He Said, She Said, Part 1

by Justin Womack, the first in a two part series of a couple’s mikveh experience

It was June 18, 2013,–Tzadik Lev’s birthday. 

People always ask what does it feel to be an African-American man who converted to Judaism? I always wonder why that matters. A member of the tribe is a member of the tribe! My conversion experience had nothing to do with being black, and everything to do with me. My conversion was an experience of connecting with my true self and connecting with Hashem (God’s name).

I admit that I am a worry-wart and I worried about every aspect of the conversion, both before and after. I was obsessed with observing as many mitzvot (commandments) as I could, and doing everything “just right”—including how to prepare for and how to immerse in the mikveh itself.  I asked the Mikveh Guide, the Mikveh Center Director, and my Rabbi tons of questions. Everyone was patient and kind, putting up with my neuroses.

I studied with my rabbi and wife; I did hatafat dam brit (ritual circumcision); I sat with and discussed my Jewish journey with the beit din (rabbinic court), yet still I was worried. Despite my anxiety, something that the Mikveh Guide told me stuck—Kasher!  My immersion was kosher. I was a Jew. At some point, I need to stop worrying and enjoy the person I have become.

The shul (synagogue) we chose is wonderful and everyone is very welcoming and loving. This was evident by the way the entire congregation turned out on the evening of our conversion to witness our Jewish wedding. (My wife also converted at the same time, and we felt that we needed to take this next step to truly finalize the conversion process, and, so our marriage would be recognized throughout the Jewish community.)  I felt this love every time I made an aliyah (called up to read or recite blessings before or after the Torah is read) or carried the Torah. I especially felt the love when the cantor gave me the opportunity to chant a Torah portion for Yom Kippur (Day of Atonement).  Despite the love, I still had doubts, but I realized the only person who can take anything away from this is me!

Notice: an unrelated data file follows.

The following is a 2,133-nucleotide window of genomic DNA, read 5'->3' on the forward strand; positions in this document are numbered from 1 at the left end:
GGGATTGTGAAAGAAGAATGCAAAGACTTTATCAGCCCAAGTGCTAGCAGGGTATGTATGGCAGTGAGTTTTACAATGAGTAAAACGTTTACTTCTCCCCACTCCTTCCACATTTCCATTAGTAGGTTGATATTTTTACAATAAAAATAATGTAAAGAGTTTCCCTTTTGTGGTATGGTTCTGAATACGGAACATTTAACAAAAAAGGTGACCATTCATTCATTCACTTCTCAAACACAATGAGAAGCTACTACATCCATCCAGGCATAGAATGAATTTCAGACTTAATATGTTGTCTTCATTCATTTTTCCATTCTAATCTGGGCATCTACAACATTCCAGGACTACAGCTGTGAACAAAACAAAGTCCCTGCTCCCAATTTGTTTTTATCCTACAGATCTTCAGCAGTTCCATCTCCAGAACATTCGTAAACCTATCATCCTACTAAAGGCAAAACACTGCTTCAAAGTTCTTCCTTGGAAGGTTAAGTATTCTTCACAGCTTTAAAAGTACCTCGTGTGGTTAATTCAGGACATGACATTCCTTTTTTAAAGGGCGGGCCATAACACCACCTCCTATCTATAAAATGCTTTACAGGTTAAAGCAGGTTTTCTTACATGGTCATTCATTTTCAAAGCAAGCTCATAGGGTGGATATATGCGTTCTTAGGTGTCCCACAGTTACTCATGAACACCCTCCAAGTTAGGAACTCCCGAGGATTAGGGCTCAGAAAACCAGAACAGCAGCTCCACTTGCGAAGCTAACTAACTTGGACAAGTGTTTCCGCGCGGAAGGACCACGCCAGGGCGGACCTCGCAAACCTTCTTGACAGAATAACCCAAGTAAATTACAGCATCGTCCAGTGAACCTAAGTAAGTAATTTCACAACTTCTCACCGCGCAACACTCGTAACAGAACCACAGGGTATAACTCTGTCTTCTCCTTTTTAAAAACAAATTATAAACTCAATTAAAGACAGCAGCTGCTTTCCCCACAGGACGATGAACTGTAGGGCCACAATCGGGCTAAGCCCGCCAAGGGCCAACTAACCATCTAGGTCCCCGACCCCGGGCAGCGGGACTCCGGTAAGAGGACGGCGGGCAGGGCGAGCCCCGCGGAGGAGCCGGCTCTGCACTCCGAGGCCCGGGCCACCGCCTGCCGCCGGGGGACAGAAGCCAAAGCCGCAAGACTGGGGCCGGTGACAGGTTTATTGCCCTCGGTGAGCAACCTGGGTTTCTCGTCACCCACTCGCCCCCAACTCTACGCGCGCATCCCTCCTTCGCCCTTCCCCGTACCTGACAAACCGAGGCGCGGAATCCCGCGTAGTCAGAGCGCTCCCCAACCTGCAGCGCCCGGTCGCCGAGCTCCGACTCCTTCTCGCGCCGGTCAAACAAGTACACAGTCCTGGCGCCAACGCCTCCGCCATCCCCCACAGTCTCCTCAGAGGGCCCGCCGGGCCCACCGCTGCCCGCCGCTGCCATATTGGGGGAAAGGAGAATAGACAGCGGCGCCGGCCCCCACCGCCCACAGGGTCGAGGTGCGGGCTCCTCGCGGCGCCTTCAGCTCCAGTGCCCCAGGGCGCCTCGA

Weeks after this realization, I relaxed. I stopped worrying about what I couldn’t control and started enjoying the ride. A big part of my identity formation was the ensuring the world, not just the people in my shul, recognized me as a Jew. After my conversion, I began wearing tzitzit (ritual fringes) and a kippah (ritual head cover) frequently.  I had been growing my hair out for quite some time, with the intent of cutting payot (ritual sidecurls), but then I decided to slow down and take things step by step.  I began to doubt myself again.  Was I still Jewish if I cut all my hair, forgoing payot?  What if I decided to stop wearing a kippah and tzitzit?

Instead of spiraling, I remembered my own advice: the only person that can take away my Jewish experience is me.

After I calmed down, I realized there are many “small” ways I can engage with my Jewish community: helping as one of the ten people required for a minyan (quorum); saying kaddish for the loss of a friend’s relative; giving tzedakah (money to charity), etc.

I learned that my connection the Jewish people is more about what I do, not what the outside world sees. I still like the ritual and meaning offered by tzitzit and kippah, but now the mitzvah isn’t about what others see, it is about me.

Justin Womack (Tzadik Lev) was born and raised in Baltimore, Maryland. Justin has always enjoyed the martial arts, has earned: a black belt in Tae Kwon Do, green belt in Chi Do Kwan Karate, and a green sash in Tien Shan Pai Kung-fu. Justin Womack is also a 2013 graduate of the JD/MBA program at Suffolk University Law School. Justin is married to the ever-lovely Nadia Womack. Together they raise their “son” a soon to be 8-year-old Boxer, Brutus.  Justin and Nadia are members of  Temple Shalom in Medford, and graduates of the Jewish Discovery Institute.

 

Stay tuned for Nadia’s thoughts on her conversion in next week’s blog!

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About mayyimhayyim

Mayyim Hayyim is a 21st century creation, a mikveh rooted in ancient tradition, reinvented to serve the Jewish community of today
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